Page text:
Identity and Non-Identity KUTADANTA, the head of the Brahmans in the village of Danamati, having approached the Blessed One respectfully, greeted him and said: "I am told, O samana, that thou art the Buddha, the Holy One, the All-knowing, the Lord of the world. But if thou wert the Buddha, wouldst thou not come like a king in all thy glory and power?" Said the Blessed One: "Thine eyes are holden. If the eye of thy mind were undimmed thou couldst see the glory and the power of truth." Said Kutadanta: "Show me the truth and I shall see it. But thy doctrine is without consistency. If it were consistent, it would stand; but as it is not, it will pass away." The Blessed One replied: "The truth will never pass away."Kutadanta said: "I am told that thou teachest the law, yet thou tearest down religion. Thy disciples despise rites and abandon immolation, but reverence for the gods can be shown only by sacrifices. The very nature of religion consists in worship and sacrifice." Said the Buddha: "Greater than the immolation of bullocks is the sacrifice of self. He who offers to the gods his evil desires will see the uselessness of slaughtering animals at the altar. Blood has no cleansing power, but the eradication of lust will make the heart pure. Better than worshiping gods is obedience to the laws of righteousness."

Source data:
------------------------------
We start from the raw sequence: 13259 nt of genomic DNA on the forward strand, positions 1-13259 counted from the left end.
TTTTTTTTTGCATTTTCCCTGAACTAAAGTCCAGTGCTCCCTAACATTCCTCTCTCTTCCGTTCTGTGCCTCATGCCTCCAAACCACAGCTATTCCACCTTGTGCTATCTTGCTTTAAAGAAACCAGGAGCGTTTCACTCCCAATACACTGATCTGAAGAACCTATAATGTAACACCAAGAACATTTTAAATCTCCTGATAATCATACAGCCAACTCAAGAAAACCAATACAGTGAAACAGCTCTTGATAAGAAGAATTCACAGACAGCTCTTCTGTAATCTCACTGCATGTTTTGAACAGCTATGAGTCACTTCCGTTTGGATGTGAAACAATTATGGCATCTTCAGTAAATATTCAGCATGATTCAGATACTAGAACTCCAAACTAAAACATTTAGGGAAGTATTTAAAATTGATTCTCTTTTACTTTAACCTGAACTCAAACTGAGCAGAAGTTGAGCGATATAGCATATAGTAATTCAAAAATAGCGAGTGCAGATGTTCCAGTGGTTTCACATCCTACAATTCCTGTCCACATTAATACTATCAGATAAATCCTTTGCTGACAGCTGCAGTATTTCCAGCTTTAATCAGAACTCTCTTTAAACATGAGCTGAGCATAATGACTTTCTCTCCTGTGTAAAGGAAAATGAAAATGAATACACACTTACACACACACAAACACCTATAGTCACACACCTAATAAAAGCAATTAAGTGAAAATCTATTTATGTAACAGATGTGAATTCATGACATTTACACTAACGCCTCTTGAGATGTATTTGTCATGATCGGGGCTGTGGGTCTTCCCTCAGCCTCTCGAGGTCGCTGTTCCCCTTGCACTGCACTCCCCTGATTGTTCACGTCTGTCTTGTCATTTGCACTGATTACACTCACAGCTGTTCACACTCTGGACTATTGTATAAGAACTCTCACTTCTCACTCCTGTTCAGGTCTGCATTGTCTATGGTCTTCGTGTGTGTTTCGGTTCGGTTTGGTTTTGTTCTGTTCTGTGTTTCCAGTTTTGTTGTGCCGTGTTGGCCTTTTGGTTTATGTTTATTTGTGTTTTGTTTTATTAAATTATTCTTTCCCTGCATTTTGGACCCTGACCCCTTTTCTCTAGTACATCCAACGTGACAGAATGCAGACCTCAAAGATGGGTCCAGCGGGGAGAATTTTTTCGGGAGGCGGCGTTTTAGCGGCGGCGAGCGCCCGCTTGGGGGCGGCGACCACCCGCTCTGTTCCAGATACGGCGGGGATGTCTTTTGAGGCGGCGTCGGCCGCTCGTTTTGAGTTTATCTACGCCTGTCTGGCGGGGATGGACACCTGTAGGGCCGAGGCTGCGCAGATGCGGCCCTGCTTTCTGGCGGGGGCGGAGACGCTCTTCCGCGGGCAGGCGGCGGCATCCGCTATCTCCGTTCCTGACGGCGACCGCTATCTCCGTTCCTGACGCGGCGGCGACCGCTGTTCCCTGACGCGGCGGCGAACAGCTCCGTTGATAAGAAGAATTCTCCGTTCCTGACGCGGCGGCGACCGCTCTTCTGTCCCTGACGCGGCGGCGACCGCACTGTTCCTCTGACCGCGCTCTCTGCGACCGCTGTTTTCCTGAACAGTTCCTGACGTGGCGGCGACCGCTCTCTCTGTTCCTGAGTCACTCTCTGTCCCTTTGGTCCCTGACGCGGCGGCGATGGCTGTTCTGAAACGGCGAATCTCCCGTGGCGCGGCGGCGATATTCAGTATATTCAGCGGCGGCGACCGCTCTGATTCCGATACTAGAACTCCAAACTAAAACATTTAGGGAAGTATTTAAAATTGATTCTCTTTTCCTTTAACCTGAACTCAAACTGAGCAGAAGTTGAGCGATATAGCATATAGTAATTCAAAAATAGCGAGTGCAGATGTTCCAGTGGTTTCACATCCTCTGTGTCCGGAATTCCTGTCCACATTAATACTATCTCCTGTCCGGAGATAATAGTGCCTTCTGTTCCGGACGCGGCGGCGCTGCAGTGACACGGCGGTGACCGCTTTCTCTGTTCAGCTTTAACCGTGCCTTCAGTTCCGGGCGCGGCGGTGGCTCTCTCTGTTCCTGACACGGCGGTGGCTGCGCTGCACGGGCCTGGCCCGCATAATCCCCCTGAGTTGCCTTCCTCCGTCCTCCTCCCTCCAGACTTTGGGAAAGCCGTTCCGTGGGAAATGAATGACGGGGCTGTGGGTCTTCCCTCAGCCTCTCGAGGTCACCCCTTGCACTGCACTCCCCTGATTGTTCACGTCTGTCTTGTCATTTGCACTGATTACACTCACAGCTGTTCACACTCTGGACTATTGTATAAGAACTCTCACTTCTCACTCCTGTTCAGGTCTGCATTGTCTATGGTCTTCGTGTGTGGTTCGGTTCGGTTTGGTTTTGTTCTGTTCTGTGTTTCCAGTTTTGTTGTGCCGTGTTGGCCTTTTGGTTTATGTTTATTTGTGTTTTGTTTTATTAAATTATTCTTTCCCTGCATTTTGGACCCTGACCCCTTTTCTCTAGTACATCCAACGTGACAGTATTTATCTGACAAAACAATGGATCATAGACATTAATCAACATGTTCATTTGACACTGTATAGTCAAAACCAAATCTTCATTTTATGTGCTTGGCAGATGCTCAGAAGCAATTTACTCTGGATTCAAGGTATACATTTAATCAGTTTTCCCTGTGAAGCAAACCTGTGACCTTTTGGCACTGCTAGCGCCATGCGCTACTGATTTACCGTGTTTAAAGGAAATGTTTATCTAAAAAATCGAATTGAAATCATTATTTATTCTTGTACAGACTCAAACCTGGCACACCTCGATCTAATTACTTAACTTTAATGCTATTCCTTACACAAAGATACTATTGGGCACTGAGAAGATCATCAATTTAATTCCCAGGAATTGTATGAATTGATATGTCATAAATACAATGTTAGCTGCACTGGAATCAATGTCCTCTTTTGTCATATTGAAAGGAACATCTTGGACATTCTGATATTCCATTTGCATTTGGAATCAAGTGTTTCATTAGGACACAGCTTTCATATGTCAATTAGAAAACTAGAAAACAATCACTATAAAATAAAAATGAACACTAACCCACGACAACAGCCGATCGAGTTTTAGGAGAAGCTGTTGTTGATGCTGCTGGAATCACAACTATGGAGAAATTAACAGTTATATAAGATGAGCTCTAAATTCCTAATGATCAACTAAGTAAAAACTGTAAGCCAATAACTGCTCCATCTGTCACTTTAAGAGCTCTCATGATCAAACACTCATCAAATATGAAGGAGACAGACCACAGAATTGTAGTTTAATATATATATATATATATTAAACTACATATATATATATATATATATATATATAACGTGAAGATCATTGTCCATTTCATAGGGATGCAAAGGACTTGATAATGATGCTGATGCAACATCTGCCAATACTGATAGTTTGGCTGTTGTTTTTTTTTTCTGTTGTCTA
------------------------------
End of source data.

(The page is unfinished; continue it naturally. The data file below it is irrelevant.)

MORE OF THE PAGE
Kutadanta, being of a religious disposition and anxious about his fate after death, had sacrificed countless victims. Now he saw the folly of atonement by blood. Not yet satisfied, however, with the teachings of the Tathagata, Kutadanta continued: "Thou believest, O Master, that beings are reborn; that they migrate in the evolution of life; and that subject to the law of karma we must reap what we sow. Yet thou teachest the non-existence of the soul! Thy disciples praise utter self-extinction as the highest bliss of Nirvana. If I am merely a combination of the sankharas, my existence will cease when I die. If I am merely a compound of sensations and ideas and desires, whither can I go at the dissolution of the body?" Said the Blessed One: "O Brahman, thou art religious and earnest. Thou art seriously concerned about thy soul. Yet is thy work in vain because thou art lacking in the one thing that is needful. There is rebirth of character, but no transmigration of a self. Thy thought-forms reappear, but there is no ego-entity transferred. The stanza uttered by a teacher is reborn in the scholar who repeats the words. "Only through ignorance and delusion do men indulge in the dream that their souls are separate and self-existent entities. Thy heart, O Brahman, is cleaving still to self; thou art anxious about heaven but thou seekest the pleasures of self in heaven, and thus thou canst not see the bliss of truth and the immortality of truth. I say to thee: The Blessed One has not come to teach death, but to teach life, and thou discernest not the nature of living and dying. This body will be dissolved and no amount of sacrifice will save it. Therefore, seek thou the life that is of the mind. Where self is, truth cannot be; yet when truth comes, self will disappear. Therefore, let thy mind rest in the truth; propagate the truth, put thy whole will in it, and let it spread. In the truth thou shalt live forever. Self is death and truth is life. The cleaving to self is a perpetual dying, while moving in the truth is partaking of Nirvana which is life everlasting."Then Kutadanta said: "Where, O venerable Master, is Nirvana?" "Nirvana is wherever the precepts are obeyed replied the Blessed One. "Do I understand thee aright," rejoined the Brahman, "That Nirvana is not a place, and being nowhere it is without reality?" "Thou dost not understand me aright," said the Blessed One, "Now listen and answer these questions: Where does the wind dwell